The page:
Many martial artists now use weights to supplement their martial arts training. In the past it was a commonly held belief that weight training would be detrimental to the martial artist, but today many people acknowledge the positive benefits that resistance training can bring. The use of Chisi (lever weights), Nigiri game (weighted jars), Geta (iron clogs) etc. to develop strength was a regular part of karate training in the past. The older methods are certainly effective, but today many favour to use the more scientific training methods and equipment offered by modern weight lifting.
Weight training (when done correctly) will result in greater strength, increased speed, increased power, stronger tendons, denser bones, greater confidence, increased discipline and improved mental strength. It will not make you stiff or slow you down. The myths of the negative effects of weight lifting are most often perpetuated by martial arts instructors who are not weight trainers themselves. Whilst holding a black belt infers that an individual is knowledgeable with regards to the art they practise, it does not mean that they are equally knowledgeable with regards to weight lifting techniques and methods. You would not go into a gym and ask weight lifers to teach you how to punch, so why ask a martial artist how to lift weights? As a qualified weight lifting coach and as a martial arts instructor I am often concerned by the ineffective, misleading and sometimes downright dangerous weight training advice given by martial artists to their students. This lack of understanding is what often prompts those who should know better to say that weight training has no place in the martial arts. I also feel that some instructors feel threatened by the physically strong and hence also feel the need to pass derogatory comments in the same way such instructors often do with regards to other arts. Aside from insecurity there is no reason to do this, as physical strength (although helpful) does not automatically equate into fighting skill.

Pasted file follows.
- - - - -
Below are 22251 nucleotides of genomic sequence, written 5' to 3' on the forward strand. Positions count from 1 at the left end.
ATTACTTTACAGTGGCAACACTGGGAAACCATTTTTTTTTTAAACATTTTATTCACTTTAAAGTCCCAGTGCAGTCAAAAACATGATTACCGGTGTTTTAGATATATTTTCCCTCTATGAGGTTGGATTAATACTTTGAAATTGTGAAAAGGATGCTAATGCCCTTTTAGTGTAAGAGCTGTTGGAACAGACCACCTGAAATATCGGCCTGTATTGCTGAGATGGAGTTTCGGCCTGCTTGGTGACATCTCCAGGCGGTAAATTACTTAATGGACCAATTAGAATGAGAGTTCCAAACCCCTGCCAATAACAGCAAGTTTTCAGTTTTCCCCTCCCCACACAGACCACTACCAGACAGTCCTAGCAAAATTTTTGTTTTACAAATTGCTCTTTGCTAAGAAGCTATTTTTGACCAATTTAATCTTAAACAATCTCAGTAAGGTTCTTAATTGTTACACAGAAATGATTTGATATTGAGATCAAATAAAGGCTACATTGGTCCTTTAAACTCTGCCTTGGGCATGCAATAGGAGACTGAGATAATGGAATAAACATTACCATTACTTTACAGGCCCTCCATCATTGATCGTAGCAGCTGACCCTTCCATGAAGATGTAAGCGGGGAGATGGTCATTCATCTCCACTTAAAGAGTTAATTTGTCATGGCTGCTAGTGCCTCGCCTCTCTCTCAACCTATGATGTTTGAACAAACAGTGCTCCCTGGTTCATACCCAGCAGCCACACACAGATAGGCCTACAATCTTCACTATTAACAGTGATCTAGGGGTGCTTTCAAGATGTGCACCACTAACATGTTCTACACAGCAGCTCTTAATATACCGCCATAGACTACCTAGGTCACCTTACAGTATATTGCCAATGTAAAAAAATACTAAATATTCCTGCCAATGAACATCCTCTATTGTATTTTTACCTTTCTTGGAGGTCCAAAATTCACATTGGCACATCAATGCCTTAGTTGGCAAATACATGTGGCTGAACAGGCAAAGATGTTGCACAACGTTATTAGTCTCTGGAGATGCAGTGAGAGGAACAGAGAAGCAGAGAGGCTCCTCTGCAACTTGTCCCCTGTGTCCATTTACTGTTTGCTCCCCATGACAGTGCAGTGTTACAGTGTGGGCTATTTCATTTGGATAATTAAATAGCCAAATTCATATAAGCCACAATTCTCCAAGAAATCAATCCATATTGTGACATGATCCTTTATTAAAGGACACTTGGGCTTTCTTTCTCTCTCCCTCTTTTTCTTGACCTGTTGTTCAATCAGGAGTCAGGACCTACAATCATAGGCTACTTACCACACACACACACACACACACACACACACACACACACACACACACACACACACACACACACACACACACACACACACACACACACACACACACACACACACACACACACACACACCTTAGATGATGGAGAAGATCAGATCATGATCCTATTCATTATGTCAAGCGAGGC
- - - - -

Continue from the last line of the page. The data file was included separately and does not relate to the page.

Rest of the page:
In his book ‘Wado-Ryu Karate’ Hironori Otsuka (the founder of the style) states that there are three kinds of strength: Physical strength, Mental strength and Technical strength. Otsuka points out that if any of the three is too weak then that will be the downfall of the individual. Otsuka then goes onto tell us the tale of a match he witnessed in his youth between a Japanese judoka and a foreign wrestler. The judoka placed the wrestler on his back an applied an arm lock. The wrestler, using his superior strength, simply stood up and shook the judoka off. In Otsuka’s words, “It was no contest.” Although strength is no substitute for technical competence, to say that strength has no bearing on the outcome of a fight is foolish.